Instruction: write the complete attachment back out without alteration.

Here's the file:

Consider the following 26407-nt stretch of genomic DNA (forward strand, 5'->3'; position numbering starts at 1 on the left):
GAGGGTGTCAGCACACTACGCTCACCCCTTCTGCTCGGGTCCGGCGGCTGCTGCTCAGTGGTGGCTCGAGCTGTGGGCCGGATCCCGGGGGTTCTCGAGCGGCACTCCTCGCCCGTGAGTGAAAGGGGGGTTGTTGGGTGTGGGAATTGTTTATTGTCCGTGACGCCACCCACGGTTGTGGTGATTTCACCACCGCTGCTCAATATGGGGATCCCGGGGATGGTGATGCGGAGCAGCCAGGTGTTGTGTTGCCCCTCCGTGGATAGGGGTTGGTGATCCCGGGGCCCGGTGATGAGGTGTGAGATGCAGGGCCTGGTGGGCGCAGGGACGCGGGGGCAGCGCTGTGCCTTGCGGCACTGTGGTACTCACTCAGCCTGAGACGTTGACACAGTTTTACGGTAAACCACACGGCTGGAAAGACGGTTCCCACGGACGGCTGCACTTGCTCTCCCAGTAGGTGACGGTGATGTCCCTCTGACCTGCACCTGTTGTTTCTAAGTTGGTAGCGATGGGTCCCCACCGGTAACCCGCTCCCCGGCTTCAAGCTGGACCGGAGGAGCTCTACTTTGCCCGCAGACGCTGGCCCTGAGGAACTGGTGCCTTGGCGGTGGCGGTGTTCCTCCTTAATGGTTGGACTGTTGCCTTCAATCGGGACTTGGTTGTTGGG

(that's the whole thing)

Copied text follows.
Consider the following 26407-nt stretch of genomic DNA (forward strand, 5'->3'; position numbering starts at 1 on the left):
GAGGGTGTCAGCACACTACGCTCACCCCTTCTGCTCGGGTCCGGCGGCTGCTGCTCAGTGGTGGCTCGAGCTGTGGGCCGGATCCCGGGGGTTCTCGAGCGGCACTCCTCGCCCGTGAGTGAAAGGGGGGTTGTTGGGTGTGGGAATTGTTTATTGTCCGTGACGCCACCCACGGTTGTGGTGATTTCACCACCGCTGCTCAATATGGGGATCCCGGGGATGGTGATGCGGAGCAGCCAGGTGTTGTGTTGCCCCTCCGTGGATAGGGGTTGGTGATCCCGGGGCCCGGTGATGAGGTGTGAGATGCAGGGCCTGGTGGGCGCAGGGACGCGGGGGCAGCGCTGTGCCTTGCGGCACTGTGGTACTCACTCAGCCTGAGACGTTGACACAGTTTTACGGTAAACCACACGGCTGGAAAGACGGTTCCCACGGACGGCTGCACTTGCTCTCCCAGTAGGTGACGGTGATGTCCCTCTGACCTGCACCTGTTGTTTCTAAGTTGGTAGCGATGGGTCCCCACCGGTAACCCGCTCCCCGGCTTCAAGCTGGACCGGAGGAGCTCTACTTTGCCCGCAGACGCTGGCCCTGAGGAACTGGTGCCTTGGCGGTGGCGGTGTTCCTCCTTAATGGTTGGACTGTTGCCTTCAATCGGGACTTGGTTGTTGGG